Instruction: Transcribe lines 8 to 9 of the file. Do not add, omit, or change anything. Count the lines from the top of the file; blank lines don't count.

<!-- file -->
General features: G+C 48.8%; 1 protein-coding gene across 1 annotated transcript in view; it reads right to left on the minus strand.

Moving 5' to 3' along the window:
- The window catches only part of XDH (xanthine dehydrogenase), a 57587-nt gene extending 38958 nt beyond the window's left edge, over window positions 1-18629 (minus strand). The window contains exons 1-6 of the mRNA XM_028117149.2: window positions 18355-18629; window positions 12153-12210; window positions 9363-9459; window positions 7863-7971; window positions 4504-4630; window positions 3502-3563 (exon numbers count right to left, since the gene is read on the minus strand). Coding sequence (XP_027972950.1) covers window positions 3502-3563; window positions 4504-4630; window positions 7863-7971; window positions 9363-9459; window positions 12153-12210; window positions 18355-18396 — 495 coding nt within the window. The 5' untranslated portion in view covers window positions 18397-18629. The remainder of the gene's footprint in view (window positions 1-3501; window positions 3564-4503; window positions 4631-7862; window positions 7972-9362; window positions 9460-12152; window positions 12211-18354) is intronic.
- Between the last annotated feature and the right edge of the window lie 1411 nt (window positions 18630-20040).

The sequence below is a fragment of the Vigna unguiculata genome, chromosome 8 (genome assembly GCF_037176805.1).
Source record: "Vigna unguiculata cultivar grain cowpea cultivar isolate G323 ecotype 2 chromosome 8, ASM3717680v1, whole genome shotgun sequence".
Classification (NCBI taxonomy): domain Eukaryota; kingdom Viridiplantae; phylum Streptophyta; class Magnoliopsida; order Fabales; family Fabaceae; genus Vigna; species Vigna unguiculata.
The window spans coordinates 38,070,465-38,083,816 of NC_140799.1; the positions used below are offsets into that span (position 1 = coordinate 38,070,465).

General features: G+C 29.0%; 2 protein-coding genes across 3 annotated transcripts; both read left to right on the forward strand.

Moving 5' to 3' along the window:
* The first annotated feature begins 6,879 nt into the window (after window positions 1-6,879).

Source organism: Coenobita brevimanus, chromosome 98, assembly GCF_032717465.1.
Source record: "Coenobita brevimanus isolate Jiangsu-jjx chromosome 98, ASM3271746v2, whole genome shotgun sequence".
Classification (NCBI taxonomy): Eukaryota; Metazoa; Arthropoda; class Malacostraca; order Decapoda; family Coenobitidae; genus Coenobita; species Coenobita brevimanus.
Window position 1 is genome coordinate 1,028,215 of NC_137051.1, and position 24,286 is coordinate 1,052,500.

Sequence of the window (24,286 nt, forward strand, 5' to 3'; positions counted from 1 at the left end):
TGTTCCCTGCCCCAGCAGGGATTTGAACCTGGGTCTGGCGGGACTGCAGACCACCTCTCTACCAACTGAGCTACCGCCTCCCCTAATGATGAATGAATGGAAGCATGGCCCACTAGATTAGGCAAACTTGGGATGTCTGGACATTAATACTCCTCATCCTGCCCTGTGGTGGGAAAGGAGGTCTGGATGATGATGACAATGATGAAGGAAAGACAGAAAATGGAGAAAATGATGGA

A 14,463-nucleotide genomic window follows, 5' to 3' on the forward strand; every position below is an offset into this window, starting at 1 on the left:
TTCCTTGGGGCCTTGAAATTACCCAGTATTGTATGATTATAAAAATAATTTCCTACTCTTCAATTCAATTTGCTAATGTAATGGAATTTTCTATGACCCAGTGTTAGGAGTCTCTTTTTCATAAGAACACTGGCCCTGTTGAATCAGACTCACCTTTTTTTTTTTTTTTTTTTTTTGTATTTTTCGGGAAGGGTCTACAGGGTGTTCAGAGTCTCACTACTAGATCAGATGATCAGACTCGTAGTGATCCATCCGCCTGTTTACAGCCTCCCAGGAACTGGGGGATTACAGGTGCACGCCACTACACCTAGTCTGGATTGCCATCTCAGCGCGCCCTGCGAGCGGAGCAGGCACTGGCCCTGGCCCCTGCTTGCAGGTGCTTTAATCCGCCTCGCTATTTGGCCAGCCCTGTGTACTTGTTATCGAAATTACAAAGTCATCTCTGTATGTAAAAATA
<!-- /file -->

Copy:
The window spans coordinates 38,070,465-38,083,816 of NC_140799.1; the positions used below are offsets into that span (position 1 = coordinate 38,070,465).

General features: G+C 29.0%; 2 protein-coding genes across 3 annotated transcripts; both read left to right on the forward strand.